” If you want people to listen to you, you have to listen to them.” – Gloria Steinem
So here is my truth. I encourage you all to share yours in whatever capacity suits you.
I hate being political. It makes me, in the words of my college days in Massachusetts, wicked uncomfortable.
When I was a teenager, my brother-in-law enjoyed asking me about my stance on such “hot button topics” like abortion. He grew up getting in heated discussions with his family, I did not. And I hated every minute of it. I did not possess the confidence or often the knowledge to back up how I felt.
What happened over time was in order to protect myself from feeling stupid and embarrassed, I started getting quieter and quieter. I never internally questioned my strongest convictions, but I didn’t want to discuss them out loud either. I hated being put on the spot so to speak. I would feel “too” emotional, “too sensitive” or maybe I took things “too” personally. Often, it felt antagonistic, almost as if I was being bullied.
I made the mistake of thinking that if I didn’t know everything about an issue being discussed, that maybe I wasn’t entitled to an opinion. But we are all entitled to an opinion. Our feelings are valid, our points of view, important, no matter how many articles we have read on a subject.
If it’s important to us, we’ve got to speak up even when we feel uncomfortable and have difficulty locating our voice.
As a child, I remember standing up to bullies. And it was hard. I hated every minute of that too. I would get red, my heart would pound but I did it anyway because every fiber of my being was screaming at me to do so.
I still despise confrontation and arguing. Even if it is a topic I am familiar with, I would rather not “get into it.”
So the other day when I posted something on my wall on Facebook about a college starting a program where professors read books about social justice issues to children, I was gobsmacked that my nephew took offense to it. Once again, I didn’t want to get into it but here I was.
Contrary to what some people say, we don’t have control over our thoughts and feelings. We do of course have control over what we do with them. My nephew, much younger and most likely smarter, is of course entitled to his opinions too. But I couldn’t help feeling misunderstood and confused. Certainly, he couldn’t disagree with the idea of exposing children to people and issues different than themselves, I thought. I responded to his comment which just furthered his fire and squelched mine.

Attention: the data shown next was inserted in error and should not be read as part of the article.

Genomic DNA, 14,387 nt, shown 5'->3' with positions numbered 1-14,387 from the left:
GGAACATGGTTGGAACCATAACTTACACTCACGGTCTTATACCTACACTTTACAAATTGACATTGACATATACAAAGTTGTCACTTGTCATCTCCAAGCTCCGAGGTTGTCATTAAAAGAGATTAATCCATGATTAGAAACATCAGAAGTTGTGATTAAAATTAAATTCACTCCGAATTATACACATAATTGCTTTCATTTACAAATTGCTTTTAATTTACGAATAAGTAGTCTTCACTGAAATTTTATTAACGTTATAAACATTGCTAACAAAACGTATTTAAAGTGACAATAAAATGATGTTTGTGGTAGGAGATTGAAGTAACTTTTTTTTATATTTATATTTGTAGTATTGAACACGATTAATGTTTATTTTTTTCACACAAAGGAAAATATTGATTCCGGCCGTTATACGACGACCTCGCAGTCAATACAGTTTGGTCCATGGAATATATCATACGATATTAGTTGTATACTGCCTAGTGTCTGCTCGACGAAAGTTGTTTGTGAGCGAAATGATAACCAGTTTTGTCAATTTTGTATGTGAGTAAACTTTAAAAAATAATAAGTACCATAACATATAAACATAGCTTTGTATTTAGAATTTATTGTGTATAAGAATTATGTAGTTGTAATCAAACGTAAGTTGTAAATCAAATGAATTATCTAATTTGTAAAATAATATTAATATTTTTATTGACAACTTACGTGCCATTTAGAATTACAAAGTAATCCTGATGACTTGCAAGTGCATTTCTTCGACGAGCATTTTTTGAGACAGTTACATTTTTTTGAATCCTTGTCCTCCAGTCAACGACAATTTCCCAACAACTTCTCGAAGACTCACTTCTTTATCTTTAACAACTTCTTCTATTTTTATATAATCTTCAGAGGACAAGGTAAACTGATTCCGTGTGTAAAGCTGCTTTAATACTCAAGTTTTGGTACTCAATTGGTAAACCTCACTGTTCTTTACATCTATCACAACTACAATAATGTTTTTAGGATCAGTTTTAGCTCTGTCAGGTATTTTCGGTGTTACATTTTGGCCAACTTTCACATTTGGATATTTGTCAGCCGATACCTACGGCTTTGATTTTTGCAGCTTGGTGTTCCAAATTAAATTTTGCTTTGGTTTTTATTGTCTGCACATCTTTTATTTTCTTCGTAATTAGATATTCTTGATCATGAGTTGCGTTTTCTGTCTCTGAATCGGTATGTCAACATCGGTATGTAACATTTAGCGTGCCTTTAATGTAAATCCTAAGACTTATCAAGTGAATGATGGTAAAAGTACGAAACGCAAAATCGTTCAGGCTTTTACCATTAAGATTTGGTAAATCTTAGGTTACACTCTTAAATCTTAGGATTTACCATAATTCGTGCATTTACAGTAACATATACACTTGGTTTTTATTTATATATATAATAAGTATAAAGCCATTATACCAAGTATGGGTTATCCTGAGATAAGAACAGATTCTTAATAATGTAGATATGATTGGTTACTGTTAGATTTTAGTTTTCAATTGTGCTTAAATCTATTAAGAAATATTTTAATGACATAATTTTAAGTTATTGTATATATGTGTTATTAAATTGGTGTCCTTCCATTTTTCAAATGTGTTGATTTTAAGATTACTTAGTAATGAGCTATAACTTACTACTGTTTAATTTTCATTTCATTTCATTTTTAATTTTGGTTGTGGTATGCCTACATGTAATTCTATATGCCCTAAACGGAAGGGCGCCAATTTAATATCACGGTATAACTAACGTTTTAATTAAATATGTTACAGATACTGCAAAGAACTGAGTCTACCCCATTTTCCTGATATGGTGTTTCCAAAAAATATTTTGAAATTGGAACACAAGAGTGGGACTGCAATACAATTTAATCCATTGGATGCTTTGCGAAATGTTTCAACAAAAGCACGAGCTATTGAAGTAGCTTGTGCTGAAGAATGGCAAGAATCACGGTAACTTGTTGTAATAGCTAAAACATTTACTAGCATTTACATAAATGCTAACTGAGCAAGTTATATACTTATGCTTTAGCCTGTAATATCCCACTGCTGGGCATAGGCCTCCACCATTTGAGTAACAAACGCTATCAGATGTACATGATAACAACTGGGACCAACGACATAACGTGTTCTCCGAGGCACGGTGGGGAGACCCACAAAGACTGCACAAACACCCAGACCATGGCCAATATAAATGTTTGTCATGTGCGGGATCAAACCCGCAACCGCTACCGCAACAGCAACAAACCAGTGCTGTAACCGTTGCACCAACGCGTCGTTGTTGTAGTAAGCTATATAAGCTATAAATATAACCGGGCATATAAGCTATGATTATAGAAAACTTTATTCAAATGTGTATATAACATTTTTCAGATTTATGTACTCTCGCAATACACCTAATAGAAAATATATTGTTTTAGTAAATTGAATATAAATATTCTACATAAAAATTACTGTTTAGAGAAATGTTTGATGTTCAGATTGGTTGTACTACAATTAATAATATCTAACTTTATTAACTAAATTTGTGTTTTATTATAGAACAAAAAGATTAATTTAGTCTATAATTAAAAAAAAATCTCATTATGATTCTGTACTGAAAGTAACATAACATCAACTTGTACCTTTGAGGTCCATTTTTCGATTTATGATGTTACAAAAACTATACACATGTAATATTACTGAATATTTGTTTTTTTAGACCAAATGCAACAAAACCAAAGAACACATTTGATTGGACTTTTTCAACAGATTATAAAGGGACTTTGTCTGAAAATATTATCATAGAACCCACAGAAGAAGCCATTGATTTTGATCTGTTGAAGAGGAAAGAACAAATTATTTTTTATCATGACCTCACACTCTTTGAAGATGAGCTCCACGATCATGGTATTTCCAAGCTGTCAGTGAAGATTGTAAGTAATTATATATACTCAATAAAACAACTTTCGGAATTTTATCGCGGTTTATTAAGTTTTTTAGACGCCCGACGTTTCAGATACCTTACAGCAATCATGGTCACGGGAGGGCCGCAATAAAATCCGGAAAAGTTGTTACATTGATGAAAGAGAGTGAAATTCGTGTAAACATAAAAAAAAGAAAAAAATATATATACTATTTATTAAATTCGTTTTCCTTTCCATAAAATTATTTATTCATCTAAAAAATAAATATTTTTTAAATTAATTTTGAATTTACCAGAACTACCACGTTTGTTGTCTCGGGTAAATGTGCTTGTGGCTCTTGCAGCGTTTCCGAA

Clearly, we weren’t going to see eye to eye on this. So I dropped it.
Once again, I told myself that it was okay to have differences in opinion.
And that it is okay to disagree.
However, it is not okay, in my book anyway, to do so in a disrespectful and bullish manner. Life is fragile. And while we argue, there are people battling vicious diseases and cleaning up tornado toppled houses.
So on Saturday, when I joined millions of people around the world, and marched in the women’s march in St. Pete, I hoped it would be peaceful and respectful. Unlike the protests the day before.
Part of me was exited to attend and part of me had my reservations.
I really wanted to spend a quiet Saturday at home with my family. I also felt fearful about being public about my political beliefs. (Lindsay, remember you are not good at this, I heard). I feared photos from the day leading to another spat on facebook. I feared being in a big crowd. I feared feeling stupid when someone mentioned a name of a newly appointed cabinet member I hadn’t heard of yet. I questioned my intention…I am all about love and peace, why do I need to do this? Maybe I could just stay home meditate and pray instead.
But the same me that stood up to the kid in high school who was always picking on the kid smaller and not as athletic or as good looking as he, said hell no. So my face hot, my heart beating hard, I went anyway. Going with a group of fabulous and supportive women helped too of course.
And this march was everything I hoped it would be. It was the antithesis of hate. It was peaceful. Hopeful. And loving. I felt like I was being carried in a sea of supportive, super humans who shared concerns for the planet and for each other. I spoke to an 81-year -old woman there with her husband who marched her whole life for causes like the civil rights movement and nuclear arms. She told me, “You can’t hug a child with nuclear arms.” I saw an older woman with a walker. I listened to a 12-year-old girl sing, “We Shall Overcome.” I saw a little boy wearing an anti bullying message around his neck. And lots of wonderful and brave men. It didn’t feel antagonistic or divisive, it felt humane and unifying. It was heartening.
So while some of us disagree with what is happening right now in our government, some of us are supportive of it.
And I want you to know, whomever you voted for, whatever you think of this current feminist movement, that I love you and I want to work with you no matter what. I will try my best to listen with an open heart to your opinion if done so in a kind way, if you promise to do the same.
Even the one vocal Trump supporter I saw at the march was kind. He held his Trump sign but he smiled and didn’t shout at us. And according to another account I heard on the news this morning, he even said, “Thank you ladies”, as we passed.